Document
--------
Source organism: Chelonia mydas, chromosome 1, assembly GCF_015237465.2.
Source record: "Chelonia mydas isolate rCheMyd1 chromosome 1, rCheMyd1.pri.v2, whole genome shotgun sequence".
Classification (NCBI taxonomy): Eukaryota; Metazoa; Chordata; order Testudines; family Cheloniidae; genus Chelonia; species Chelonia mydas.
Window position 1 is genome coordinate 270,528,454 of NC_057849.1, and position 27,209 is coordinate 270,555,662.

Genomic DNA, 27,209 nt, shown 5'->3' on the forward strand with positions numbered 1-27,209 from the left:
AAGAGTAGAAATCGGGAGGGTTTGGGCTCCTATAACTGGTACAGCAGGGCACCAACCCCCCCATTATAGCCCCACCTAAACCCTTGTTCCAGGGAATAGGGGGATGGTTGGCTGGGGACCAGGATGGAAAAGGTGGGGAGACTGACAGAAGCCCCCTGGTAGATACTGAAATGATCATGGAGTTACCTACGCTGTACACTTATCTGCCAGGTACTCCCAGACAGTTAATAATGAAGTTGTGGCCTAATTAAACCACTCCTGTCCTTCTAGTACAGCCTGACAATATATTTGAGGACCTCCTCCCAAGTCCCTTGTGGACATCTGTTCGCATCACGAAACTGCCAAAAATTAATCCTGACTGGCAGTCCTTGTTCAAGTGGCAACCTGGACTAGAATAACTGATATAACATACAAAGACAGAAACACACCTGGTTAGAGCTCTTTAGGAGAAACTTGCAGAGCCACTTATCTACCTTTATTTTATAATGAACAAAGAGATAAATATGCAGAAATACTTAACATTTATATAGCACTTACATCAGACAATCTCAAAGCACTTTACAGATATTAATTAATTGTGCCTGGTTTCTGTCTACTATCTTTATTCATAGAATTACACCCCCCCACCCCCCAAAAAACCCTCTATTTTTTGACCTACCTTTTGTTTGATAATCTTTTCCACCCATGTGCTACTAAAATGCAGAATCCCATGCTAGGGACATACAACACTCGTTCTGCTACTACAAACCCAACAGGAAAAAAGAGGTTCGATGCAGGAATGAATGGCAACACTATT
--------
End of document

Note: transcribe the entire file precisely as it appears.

Source organism: Chelonia mydas, chromosome 1, assembly GCF_015237465.2.
Source record: "Chelonia mydas isolate rCheMyd1 chromosome 1, rCheMyd1.pri.v2, whole genome shotgun sequence".
Classification (NCBI taxonomy): Eukaryota; Metazoa; Chordata; order Testudines; family Cheloniidae; genus Chelonia; species Chelonia mydas.
Window position 1 is genome coordinate 270,528,454 of NC_057849.1, and position 27,209 is coordinate 270,555,662.

Genomic DNA, 27,209 nt, shown 5'->3' on the forward strand with positions numbered 1-27,209 from the left:
AAGAGTAGAAATCGGGAGGGTTTGGGCTCCTATAACTGGTACAGCAGGGCACCAACCCCCCCATTATAGCCCCACCTAAACCCTTGTTCCAGGGAATAGGGGGATGGTTGGCTGGGGACCAGGATGGAAAAGGTGGGGAGACTGACAGAAGCCCCCTGGTAGATACTGAAATGATCATGGAGTTACCTACGCTGTACACTTATCTGCCAGGTACTCCCAGACAGTTAATAATGAAGTTGTGGCCTAATTAAACCACTCCTGTCCTTCTAGTACAGCCTGACAATATATTTGAGGACCTCCTCCCAAGTCCCTTGTGGACATCTGTTCGCATCACGAAACTGCCAAAAATTAATCCTGACTGGCAGTCCTTGTTCAAGTGGCAACCTGGACTAGAATAACTGATATAACATACAAAGACAGAAACACACCTGGTTAGAGCTCTTTAGGAGAAACTTGCAGAGCCACTTATCTACCTTTATTTTATAATGAACAAAGAGATAAATATGCAGAAATACTTAACATTTATATAGCACTTACATCAGACAATCTCAAAGCACTTTACAGATATTAATTAATTGTGCCTGGTTTCTGTCTACTATCTTTATTCATAGAATTACACCCCCCCACCCCCCAAAAAACCCTCTATTTTTTGACCTACCTTTTGTTTGATAATCTTTTCCACCCATGTGCTACTAAAATGCAGAATCCCATGCTAGGGACATACAACACTCGTTCTGCTACTACAAACCCAACAGGAAAAAAGAGGTTCGATGCAGGAATGAATGGCAACACTATT